"Mooooooooooooo!!!" And with that loud mimick of a cow, Adam Moskowitz landed in Paris where I greeted him at the welcome gate with my home made Mr. Moo sign. The numerous taxi drivers and families awaiting their clients and loved ones looked on in bewilderment. You don't walk with Adam, you walk amongst him such is his booming personality and aura.
After the incredible and life changing week I had with Ivan Larcher, I was looking forward to the next chapter of my Fellowship which was a road trip with Team USA , culminating with the World Championship of Cheesemongers in Tours, Loire Valley. I was here to support and guide America's two competitors, drawing from my experience finishing 4th at the 2013 edition of this prestigious event. I was invited to compete again this year, however with 9 weeks of travel for this Scholarship, reluctantly and regrettably, I declined. This regret was eased somewhat when Adam called me two months ago in Melbourne and asked if I would love to join Team USA and be on hand as an assistant coach. I didn't need to be asked twice!! I pictured myself as Apollo Creed, Rocky Balboa's foe and now trainer/mentor in Rocky III, taking the two boys through their paces to the music of "Eye of the Tiger" whilst shouting war cries like "There is no Tomorrow!"
The two competitors from USA were Justin Trosclair of St. James cheese shop in New Orleans and Perry Soulos of Arrowine in Arlington, Virginia. Both had won the Cheesemonger Invitational, America's National Cheesemonger championships and one hell of a party that Adam, owner of Larkin Logistics and Columbia Cheese, created 6 years ago with the intention of uniting America's cheesemongers.
From the onset of the Road Trip, I knew that the week ahead was going to be full of highlights and stories that will be retold for many years to come. Adam, aka The Beat Poet, was chief protagonist and resident DJ. Within the first hour of travel, he opened my ears to an entire world of music I had never appreciated properly; old school Hip Hop and fresh house beats. The many hours we spent on the road over the course of the week provided many laughs, memorable rants, freestyle rapping, picturesque landscapes and plenty of bromance moments with the Americans!
Whilst in Normandy we stayed at the incredibly swank Hotel Spa Ivan Vautier with its Michelin starred restaurant of the same name and dined there on the first evening, with the highlight dish being the 700g Lobster served 3 different ways with Foie Gras. Opulence at its finest. The next day, mind you, quite gingerly, we awoke early to visit the town of Livarot, home to the famous Fromagerie Graindorge, producers and affineurs of both pasteurised and raw milk Pont l'Eveque, Livarot, Camembert and the wickedly rich Normandy Cream. Graindorge Dairy was set up in 1910 and throughout their existence they have been at the forefront in the production and promotion of traditional Normandy cheese including the resurrection of Livarot, known as the Colonel, due to the rafita banding that holds this cheese together and to a lesser extent but somewhat important footnote; its funky aroma!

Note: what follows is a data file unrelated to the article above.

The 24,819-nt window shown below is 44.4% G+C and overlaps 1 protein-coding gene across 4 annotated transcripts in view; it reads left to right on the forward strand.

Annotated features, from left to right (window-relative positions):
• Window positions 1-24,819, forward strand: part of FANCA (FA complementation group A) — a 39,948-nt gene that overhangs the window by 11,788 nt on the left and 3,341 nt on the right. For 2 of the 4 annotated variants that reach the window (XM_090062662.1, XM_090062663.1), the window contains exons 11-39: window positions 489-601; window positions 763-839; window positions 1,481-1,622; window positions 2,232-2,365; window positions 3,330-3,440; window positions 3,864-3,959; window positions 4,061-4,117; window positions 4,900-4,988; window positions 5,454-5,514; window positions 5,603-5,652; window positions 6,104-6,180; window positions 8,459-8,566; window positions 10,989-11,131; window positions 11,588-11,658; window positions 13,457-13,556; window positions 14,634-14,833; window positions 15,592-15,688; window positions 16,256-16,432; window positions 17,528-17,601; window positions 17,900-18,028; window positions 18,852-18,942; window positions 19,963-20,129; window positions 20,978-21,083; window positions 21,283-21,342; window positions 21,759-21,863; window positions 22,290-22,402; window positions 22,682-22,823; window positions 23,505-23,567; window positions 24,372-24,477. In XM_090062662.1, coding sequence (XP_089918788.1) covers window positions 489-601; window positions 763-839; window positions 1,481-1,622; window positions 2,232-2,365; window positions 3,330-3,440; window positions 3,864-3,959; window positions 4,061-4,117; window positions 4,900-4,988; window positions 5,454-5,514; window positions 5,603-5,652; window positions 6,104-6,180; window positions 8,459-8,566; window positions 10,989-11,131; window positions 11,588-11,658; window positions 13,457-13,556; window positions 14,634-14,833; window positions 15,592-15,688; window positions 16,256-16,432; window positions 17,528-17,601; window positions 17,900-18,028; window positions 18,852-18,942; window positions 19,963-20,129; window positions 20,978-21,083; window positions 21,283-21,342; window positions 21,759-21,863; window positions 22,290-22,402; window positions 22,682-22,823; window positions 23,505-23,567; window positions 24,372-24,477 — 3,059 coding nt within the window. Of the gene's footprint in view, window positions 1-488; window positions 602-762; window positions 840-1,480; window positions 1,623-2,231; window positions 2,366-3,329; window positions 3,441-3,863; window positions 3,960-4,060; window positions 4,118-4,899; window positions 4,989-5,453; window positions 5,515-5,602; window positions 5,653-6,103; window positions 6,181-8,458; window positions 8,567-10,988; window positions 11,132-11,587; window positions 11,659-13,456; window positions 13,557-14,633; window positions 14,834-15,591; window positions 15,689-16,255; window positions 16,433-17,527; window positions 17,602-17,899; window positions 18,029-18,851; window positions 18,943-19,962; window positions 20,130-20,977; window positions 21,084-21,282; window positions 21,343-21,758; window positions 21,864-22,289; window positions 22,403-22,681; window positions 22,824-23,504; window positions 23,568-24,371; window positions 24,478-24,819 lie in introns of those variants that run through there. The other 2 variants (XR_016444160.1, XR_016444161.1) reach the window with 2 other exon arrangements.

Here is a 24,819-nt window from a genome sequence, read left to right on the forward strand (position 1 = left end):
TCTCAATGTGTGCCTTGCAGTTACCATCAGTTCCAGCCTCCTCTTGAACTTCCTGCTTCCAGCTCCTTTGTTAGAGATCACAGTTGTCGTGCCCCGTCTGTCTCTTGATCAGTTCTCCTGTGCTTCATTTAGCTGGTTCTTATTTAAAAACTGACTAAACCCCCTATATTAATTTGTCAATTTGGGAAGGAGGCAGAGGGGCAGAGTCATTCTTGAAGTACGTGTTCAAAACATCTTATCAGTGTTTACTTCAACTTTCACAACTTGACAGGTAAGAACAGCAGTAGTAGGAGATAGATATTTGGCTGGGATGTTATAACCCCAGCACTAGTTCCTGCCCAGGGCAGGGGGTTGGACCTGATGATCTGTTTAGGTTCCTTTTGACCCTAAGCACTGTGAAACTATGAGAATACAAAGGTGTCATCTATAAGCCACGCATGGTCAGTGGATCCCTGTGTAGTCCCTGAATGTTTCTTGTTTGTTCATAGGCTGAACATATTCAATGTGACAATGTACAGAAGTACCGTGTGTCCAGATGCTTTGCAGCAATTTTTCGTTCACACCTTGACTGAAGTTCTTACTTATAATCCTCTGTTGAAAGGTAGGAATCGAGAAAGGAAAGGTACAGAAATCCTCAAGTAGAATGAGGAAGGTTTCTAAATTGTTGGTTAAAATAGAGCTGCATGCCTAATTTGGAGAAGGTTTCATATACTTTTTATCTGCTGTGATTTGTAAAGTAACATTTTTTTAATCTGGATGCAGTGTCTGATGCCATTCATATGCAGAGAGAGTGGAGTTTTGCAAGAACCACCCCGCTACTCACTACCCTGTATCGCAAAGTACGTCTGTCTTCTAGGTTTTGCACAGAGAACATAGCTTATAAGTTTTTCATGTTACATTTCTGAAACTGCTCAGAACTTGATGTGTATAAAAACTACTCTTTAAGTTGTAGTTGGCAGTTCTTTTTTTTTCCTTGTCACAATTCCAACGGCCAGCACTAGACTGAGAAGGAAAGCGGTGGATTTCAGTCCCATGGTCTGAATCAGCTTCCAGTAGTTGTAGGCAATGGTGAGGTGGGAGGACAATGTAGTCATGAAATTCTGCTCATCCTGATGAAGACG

Graindorge Dairy has an amazing walk through museum open to the public that has viewing windows to the entire production facility and it's here where you notice the sheer size of this facility. What I discovered here and at other dairies we visited over the upcoming days was the size of the production and the amount of farms that these dairies sourced their milk from. What was more impressive was the fact that the majority of their production was unpasteurised cheeses considering they were drawing milk from across the region from farms with herds averaging over 100 cows each. This was in stark contrast to what I had experienced with Ivan and I began to ponder at what point do we stop calling these producers artisanal and begin to look at them as industrial? Don't get me wrong, I am not disrespecting this producer or the high quality of their cheese, rather the marketing and ideals of farmhouse / artisanal that the majority of the French cheese industry and to a larger scale; the EU are peddling with their AOC regulations for protected cheeses and their requirements for modern "safe" machinery. (Alrighty, time to get off the soap box and back to telling my story!)
Day two of the Normandy experience took on a rather sentimental and sombre importance for my American compatriots and myself. We travelled to the beaches to visit Omaha Beach and the American D-Day memorial. We went through so many emotions as we visited the beach, walked through the German embankments in the hills above the beaches and the War memorial and its cemetery. For those of you who don't know, Omaha Beach was the most intensely fought battle on D-Day in WWII with the American forces losing large numbers of troops on the first day of battle due to landing craft landing in the wrong places caused by a stronger than expected tide, aerial cover bombing past the German Frontline targets and the numerous ideal gun placements & blockages laced with mines the Germans had set up but through sheer will and courage, the Americans breeched the frontline.
On our third and final day in Normandy we visited Fromagerie Reo who my great friend, Rodolphe Le Meunier, MOF and Affineur based in Tours, Loire Valley, selects his camembert and 'to-die-for' butter from. This was an incredible experience as we were given a private tour through the facility to look at every step in the manufacture of raw milk camembert. Despite the sheer number of vats of milk, about 100 and counting, each one was still hand ladled into cheese moulds as per the traditions of real Camembert de Normandie that is protected by AOC regulations.